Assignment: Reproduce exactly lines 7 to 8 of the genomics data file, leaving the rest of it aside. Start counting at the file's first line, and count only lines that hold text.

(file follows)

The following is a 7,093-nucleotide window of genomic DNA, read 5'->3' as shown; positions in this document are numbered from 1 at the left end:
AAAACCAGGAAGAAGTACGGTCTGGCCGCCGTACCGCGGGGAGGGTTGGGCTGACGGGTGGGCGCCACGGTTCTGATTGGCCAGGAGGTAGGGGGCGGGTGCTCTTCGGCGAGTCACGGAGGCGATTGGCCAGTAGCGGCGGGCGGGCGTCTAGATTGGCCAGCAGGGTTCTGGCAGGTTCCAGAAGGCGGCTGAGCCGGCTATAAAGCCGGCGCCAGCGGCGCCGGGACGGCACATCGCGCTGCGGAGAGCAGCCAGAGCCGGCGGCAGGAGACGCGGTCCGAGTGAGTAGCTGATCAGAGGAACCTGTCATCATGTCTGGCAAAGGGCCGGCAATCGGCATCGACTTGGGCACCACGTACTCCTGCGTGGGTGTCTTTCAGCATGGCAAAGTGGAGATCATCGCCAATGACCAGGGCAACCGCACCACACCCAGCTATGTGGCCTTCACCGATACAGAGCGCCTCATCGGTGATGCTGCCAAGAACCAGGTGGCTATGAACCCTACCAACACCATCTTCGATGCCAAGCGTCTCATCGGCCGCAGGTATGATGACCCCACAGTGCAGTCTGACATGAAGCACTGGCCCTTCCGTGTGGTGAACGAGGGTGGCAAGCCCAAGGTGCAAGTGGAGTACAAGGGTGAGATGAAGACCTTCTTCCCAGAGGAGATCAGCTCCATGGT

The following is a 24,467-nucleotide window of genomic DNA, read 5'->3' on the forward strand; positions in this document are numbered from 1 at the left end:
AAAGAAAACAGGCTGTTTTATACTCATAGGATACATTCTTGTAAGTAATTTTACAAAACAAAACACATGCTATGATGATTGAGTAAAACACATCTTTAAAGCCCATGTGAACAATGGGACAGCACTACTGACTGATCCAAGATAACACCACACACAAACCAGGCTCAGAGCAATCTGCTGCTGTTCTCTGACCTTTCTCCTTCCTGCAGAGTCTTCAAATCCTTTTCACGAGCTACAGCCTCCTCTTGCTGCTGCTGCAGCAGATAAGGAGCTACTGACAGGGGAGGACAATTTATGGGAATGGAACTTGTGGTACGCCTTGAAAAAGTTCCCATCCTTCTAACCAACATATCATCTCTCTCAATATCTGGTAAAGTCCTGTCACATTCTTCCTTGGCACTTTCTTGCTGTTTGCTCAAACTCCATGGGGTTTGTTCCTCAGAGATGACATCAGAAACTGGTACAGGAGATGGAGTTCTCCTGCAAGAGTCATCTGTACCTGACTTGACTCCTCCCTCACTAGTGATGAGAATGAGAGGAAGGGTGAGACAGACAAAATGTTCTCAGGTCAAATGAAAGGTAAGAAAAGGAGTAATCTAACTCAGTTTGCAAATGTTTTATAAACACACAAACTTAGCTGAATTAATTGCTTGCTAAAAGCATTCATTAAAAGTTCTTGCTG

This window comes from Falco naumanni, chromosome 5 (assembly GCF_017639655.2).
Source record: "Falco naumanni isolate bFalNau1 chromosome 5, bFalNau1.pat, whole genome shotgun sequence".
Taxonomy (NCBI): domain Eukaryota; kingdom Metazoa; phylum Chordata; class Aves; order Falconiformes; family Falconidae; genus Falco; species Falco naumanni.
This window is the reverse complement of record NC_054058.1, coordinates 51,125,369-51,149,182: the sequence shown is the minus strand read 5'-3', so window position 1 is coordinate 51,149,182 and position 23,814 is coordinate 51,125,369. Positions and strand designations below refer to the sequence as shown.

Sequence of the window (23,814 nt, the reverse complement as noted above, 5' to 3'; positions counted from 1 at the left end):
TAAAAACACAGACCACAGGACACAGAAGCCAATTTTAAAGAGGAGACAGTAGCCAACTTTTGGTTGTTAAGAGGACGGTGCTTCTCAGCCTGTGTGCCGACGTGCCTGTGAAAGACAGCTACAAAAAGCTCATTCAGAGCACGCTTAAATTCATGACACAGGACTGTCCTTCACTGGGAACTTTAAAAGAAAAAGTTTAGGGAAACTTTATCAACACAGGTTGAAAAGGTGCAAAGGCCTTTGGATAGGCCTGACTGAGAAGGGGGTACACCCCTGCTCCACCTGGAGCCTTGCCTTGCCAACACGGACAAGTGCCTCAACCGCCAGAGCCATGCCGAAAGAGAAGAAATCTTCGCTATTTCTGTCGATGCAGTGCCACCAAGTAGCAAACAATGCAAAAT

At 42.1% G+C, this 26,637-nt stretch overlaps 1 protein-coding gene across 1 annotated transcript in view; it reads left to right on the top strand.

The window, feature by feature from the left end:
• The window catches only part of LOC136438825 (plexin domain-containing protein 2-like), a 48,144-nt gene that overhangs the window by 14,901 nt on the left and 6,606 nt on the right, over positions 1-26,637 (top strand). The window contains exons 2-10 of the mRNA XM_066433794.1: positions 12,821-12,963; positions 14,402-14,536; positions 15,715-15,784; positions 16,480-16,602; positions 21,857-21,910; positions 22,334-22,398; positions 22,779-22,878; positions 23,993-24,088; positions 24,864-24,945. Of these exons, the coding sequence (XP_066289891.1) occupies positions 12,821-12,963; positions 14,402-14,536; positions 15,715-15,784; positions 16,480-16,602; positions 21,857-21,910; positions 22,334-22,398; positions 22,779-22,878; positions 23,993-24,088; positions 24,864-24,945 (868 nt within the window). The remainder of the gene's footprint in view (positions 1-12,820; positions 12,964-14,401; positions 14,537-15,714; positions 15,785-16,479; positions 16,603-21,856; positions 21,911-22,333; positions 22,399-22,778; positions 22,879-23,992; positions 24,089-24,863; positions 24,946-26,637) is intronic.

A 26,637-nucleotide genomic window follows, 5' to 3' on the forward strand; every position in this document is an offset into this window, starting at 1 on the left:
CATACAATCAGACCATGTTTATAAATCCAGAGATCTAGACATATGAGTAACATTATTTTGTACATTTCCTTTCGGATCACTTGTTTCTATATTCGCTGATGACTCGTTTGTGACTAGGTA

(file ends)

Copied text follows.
Taxonomy (NCBI): domain Eukaryota; kingdom Metazoa; phylum Chordata; class Aves; order Falconiformes; family Falconidae; genus Falco; species Falco naumanni.
This window is the reverse complement of record NC_054058.1, coordinates 51,125,369-51,149,182: the sequence shown is the minus strand read 5'-3', so window position 1 is coordinate 51,149,182 and position 23,814 is coordinate 51,125,369. Positions and strand designations below refer to the sequence as shown.